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The Digital Dilemma

An SLP's Guide for Navigating Screen Time with Kids

Screen Time… it’s all around us. It’s an amazing tool, but it can also cause potential harm.

Parenting is hard enough, but now we are all struggling to figure out -- How bad is screen time, really? How much is okay? Is it all bad? How do I know what to let my kid watch?

We are here to help! As SLPs we have some advice about the relationship between screen time and language development and what you can do to support your little one’s development without removing all the screens in your house.

The Official Recommendations

To start off, let’s review the official statement from the American Pediatric Association. They suggest the following guidelines for screen time: 

  • 0-18 months: no screens (except FaceTime)

  • 18-24 months: less than an hour

  • 2-5: one hour max

  • 6 years + up to 1.5 hours

This is good guidance, but it doesn’t tell us anything about what they should be watching or what kinds of screens they should be using during these time frames or how they should be viewing.

And, let's be honest for a second here, these time guidelines are great in a perfect world -- you know the one where your kids listen the first time and eat all their vegetables. But in the real world, a lot of kids are going to get some screen time before 18 months and sometimes get more than the recommended amount when they are over 18 months.

So what other guidance is out there to reduce the harms?

However old your child is, they are likely going to have some screen time, so what is the safest way to do it? And what ways will most support language development?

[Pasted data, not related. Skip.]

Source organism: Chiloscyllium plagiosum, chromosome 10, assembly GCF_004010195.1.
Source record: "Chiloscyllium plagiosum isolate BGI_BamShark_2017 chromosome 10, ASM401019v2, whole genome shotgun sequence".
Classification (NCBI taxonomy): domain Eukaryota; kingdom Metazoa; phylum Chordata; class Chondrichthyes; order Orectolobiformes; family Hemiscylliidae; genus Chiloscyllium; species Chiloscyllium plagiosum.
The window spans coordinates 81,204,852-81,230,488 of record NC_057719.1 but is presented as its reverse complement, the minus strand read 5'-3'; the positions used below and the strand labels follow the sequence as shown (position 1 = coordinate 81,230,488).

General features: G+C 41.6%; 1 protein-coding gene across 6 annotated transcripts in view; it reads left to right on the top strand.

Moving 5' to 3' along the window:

Littles Learning Language

Before we dive into how to best utilize screen time, let’s start with how our little ones are learning language. When children are 0-3, their brains are undergoing the AMAZING process of acquiring language. Two of the very important ways your child is acquiring language is through conversation and play.

“Conversation makes a language rich environment and play is the language rich experience.” (Angie Neal, SLP)


Conversation Toddlers

Children pick up a lot when they are watching and listening, taking in the language around them. But what really spurs language development is the number of conversational exchanges a child is a part of. This starts super young. Right at the beginning of life! Picture a newborn cooing and a caregiver commenting on the coos and labeling what the baby is engaging with - this is early conversation! They are already learning how to engage in back and forth exchanges. As they grow and develop these back and forth exchanges with caregivers expand to include babbling, jargon, and eventually words and sentences. Look at this conversation between a 14 month old and her parent: